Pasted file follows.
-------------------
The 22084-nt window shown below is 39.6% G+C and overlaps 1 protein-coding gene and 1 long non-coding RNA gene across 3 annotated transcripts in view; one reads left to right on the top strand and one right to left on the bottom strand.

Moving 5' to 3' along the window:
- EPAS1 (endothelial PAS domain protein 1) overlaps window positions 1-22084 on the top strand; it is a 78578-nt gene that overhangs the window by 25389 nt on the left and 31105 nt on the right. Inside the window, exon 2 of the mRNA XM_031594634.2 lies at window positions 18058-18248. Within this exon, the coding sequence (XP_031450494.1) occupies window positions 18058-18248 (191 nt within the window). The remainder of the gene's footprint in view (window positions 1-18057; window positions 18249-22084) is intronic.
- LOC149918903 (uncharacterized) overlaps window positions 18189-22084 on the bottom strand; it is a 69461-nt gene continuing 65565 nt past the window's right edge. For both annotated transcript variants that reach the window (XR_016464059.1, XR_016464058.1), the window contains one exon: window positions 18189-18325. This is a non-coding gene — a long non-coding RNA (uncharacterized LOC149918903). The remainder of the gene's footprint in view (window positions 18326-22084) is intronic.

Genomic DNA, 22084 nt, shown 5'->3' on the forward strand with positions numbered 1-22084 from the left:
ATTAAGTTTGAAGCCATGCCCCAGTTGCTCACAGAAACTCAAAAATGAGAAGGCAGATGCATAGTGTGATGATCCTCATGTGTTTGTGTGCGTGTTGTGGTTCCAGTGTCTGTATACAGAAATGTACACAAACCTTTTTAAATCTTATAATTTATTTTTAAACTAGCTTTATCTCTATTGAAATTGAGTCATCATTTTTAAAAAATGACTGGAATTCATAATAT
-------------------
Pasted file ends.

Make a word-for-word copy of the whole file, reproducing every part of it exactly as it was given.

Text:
The 22084-nt window shown below is 39.6% G+C and overlaps 1 protein-coding gene and 1 long non-coding RNA gene across 3 annotated transcripts in view; one reads left to right on the top strand and one right to left on the bottom strand.

Moving 5' to 3' along the window:
- EPAS1 (endothelial PAS domain protein 1) overlaps window positions 1-22084 on the top strand; it is a 78578-nt gene that overhangs the window by 25389 nt on the left and 31105 nt on the right. Inside the window, exon 2 of the mRNA XM_031594634.2 lies at window positions 18058-18248. Within this exon, the coding sequence (XP_031450494.1) occupies window positions 18058-18248 (191 nt within the window). The remainder of the gene's footprint in view (window positions 1-18057; window positions 18249-22084) is intronic.
- LOC149918903 (uncharacterized) overlaps window positions 18189-22084 on the bottom strand; it is a 69461-nt gene continuing 65565 nt past the window's right edge. For both annotated transcript variants that reach the window (XR_016464059.1, XR_016464058.1), the window contains one exon: window positions 18189-18325. This is a non-coding gene — a long non-coding RNA (uncharacterized LOC149918903). The remainder of the gene's footprint in view (window positions 18326-22084) is intronic.

Genomic DNA, 22084 nt, shown 5'->3' on the forward strand with positions numbered 1-22084 from the left:
ATTAAGTTTGAAGCCATGCCCCAGTTGCTCACAGAAACTCAAAAATGAGAAGGCAGATGCATAGTGTGATGATCCTCATGTGTTTGTGTGCGTGTTGTGGTTCCAGTGTCTGTATACAGAAATGTACACAAACCTTTTTAAATCTTATAATTTATTTTTAAACTAGCTTTATCTCTATTGAAATTGAGTCATCATTTTTAAAAAATGACTGGAATTCATAATAT